Sisi and a Veneer of Democracy
Egypt held parliamentary elections after three years of political turmoil. The significant point in the parliamentary poll is the low number of turnout, a tiny three percent despite governmental incentives, such as reducing working hours on the day of election and President Abdulfattah Sisi's personal call for participation. Iranian Diplomacy has interview Hojjatollah Joudaki, Iran's former attaché in Egypt and Middle East analyst on the elections:
IRD: Why caused low participation in Egypt's parliamentary election? Was it due to the ban against parties such as the Muslim Brotherhood, or did it stem from the post-coup government's conduct?
HJ: media have report of a three-percent turnout, mostly from the senior citizens community, and not the youth. Also, there was rarely any attempt to vote after governmental offices closed earlier than usual on the day of election. There are several reasons for this minimal participation. First of all, Ikhwan (Muslim Brotherhood) has been banned from running for the elections. The Brotherhood retaliated with boycotting the election. Among Islamists, only salafis were allowed to take part in the competition, and these salafis see Sisi as vali-ye amr, the ultimate ruler whose words are binding.
The elections will go to the second round, since not enough votes have been cast. However, Sisi merely cares about the results, and not the quality of the election. Parliamentary poll can improve the international face of Egypt which has had no parliament in service in the past three years. The next parliament will be filled with pro-Sisi members, many remainders of Mubarak's regime, security and military forces, and also a number of entrepreneurs that have overlapping interests with the regime. The new parliament will be an aid to Sisi, whatever citizens' turnout is. Mubarak had the same attitude. He would be re-elected as president with only five million votes and not care about.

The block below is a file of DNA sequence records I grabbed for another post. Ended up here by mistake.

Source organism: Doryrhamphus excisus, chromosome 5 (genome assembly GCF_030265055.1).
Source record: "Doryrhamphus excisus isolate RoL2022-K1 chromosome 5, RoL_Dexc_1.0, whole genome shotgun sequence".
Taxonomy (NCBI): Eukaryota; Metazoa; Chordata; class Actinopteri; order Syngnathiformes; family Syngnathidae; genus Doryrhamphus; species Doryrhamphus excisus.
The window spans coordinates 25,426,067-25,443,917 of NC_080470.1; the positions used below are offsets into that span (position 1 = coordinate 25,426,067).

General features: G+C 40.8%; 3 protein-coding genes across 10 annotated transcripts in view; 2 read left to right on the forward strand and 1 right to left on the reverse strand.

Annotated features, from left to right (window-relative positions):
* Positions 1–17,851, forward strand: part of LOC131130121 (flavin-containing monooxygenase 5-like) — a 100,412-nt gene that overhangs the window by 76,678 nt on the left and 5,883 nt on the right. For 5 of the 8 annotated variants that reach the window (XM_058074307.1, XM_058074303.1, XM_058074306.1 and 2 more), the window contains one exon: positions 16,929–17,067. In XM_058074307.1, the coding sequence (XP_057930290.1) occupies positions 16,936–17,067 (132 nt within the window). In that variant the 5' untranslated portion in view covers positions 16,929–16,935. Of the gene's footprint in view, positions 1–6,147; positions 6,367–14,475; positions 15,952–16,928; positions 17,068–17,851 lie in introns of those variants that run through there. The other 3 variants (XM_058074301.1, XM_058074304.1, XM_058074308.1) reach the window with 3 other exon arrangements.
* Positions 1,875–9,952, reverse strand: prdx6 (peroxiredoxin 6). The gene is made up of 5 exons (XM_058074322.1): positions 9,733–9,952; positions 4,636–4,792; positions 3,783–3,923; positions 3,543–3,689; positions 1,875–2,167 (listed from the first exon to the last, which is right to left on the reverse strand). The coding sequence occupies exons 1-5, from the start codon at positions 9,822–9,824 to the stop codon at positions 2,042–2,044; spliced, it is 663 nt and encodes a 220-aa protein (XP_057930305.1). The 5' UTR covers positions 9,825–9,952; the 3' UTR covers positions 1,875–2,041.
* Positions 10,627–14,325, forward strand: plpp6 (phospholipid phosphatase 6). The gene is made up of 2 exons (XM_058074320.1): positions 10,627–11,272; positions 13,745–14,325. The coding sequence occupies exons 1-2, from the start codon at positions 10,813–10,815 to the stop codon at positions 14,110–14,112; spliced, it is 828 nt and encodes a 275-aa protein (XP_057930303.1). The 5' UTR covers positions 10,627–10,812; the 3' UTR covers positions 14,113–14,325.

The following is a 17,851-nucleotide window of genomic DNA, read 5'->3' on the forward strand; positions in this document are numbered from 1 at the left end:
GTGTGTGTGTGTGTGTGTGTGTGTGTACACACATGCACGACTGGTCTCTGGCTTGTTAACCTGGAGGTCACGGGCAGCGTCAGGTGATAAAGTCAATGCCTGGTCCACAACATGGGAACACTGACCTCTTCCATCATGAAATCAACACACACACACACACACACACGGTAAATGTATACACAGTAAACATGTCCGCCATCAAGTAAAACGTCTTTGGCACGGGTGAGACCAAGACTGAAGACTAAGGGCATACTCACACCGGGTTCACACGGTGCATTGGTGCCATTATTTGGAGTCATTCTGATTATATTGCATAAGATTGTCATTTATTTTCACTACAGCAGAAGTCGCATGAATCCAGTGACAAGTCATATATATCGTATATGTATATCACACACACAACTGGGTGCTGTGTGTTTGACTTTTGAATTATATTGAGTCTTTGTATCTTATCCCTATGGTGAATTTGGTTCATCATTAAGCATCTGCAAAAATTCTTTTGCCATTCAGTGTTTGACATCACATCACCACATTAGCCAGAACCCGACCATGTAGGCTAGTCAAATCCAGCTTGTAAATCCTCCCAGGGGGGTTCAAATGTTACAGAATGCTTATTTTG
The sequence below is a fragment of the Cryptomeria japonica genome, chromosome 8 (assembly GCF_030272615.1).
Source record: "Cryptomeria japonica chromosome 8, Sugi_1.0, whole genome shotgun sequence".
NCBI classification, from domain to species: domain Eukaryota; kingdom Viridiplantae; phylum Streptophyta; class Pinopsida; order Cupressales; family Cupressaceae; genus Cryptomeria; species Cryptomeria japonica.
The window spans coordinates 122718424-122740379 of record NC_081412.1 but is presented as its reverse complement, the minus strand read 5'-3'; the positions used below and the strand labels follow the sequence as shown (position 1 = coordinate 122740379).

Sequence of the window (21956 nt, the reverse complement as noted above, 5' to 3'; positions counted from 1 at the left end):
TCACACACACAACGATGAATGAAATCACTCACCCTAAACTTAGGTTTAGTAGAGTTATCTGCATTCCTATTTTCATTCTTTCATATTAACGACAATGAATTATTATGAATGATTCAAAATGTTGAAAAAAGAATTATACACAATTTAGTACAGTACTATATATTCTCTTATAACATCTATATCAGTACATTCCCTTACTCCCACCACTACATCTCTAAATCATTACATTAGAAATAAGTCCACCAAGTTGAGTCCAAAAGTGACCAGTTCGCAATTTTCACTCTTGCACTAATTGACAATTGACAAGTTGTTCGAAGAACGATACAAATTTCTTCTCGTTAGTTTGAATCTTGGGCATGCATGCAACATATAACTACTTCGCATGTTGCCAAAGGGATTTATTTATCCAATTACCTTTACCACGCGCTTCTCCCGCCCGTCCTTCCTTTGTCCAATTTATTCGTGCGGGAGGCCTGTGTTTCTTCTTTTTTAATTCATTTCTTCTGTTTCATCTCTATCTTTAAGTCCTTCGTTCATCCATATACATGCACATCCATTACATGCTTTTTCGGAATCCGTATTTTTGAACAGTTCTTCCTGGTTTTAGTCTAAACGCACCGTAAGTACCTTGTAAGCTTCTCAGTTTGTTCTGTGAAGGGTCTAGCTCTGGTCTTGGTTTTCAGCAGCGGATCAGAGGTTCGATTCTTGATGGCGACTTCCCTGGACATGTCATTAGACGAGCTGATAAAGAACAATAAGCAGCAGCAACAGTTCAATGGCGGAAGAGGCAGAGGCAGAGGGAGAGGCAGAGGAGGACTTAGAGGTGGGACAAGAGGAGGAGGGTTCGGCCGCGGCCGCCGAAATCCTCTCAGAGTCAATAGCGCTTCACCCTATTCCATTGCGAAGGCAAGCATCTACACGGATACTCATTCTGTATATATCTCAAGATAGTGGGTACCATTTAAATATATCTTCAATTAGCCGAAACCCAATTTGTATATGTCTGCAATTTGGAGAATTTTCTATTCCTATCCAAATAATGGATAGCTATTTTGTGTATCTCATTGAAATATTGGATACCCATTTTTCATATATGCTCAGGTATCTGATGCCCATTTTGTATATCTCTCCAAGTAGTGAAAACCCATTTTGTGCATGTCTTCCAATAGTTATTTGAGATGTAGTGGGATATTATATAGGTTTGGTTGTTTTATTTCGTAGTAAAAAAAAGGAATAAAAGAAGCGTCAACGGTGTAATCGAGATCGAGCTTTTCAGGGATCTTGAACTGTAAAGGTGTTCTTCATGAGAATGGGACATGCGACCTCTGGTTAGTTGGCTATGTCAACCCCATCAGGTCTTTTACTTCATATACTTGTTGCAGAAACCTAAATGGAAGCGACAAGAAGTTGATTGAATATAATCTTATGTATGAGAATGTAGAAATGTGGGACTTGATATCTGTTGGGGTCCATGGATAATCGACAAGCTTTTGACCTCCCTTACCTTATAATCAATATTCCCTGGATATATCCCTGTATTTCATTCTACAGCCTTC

IRD: Is the government really OK with this?
HJ: They have made various efforts to bring the public to the polls. Sisi made a speech calling the Egyptians to participate in the elections, just as they participated in overthrowing the Brotherhood. But Egypt is deeply disillusioned with politics now. The other point is that Sisi is heavily dependent on the army, and the army is the key economic player in Egypt. Thus, whatever the composition of the parliament, it will serve Sisi. The army is also the key political player in the country and has set a have price for popular participation in politics. During the last year, 100 opposition members have died inside the prison. Long-term sentences for Brotherhood supporters have been also prohibiting engagement in political activities.
IRD: Could the new parliament play a decisive role in Egypt's political future or it will be just a showcase for the country's pseudo-democracy?
HJ: As you said, it will be not more than a showcase; but the Sisi regime is content with that. EU and the US have scaled down relations with Egypt after the coup, but a pseudo-democratic regime can be a justification to resume ties. That is why the government is pushing for parliamentary election to present a veneer of representative democracy. But future MPs will actually be appointed by the government.
IRD: How would the government and the parliament interact?
HJ: The government will try to pass its intended bills through the parliament. Since five percent of the members are appointed by the government according to the constitution, the parliament will be totally aligned with the government. They can help the government solve the issues in the way it wants. This will not be a parliament which cares about the civil society or tries to be popular. It is just an aid for a regime created by a coup. One should not expect any democratic measures from the new parliament.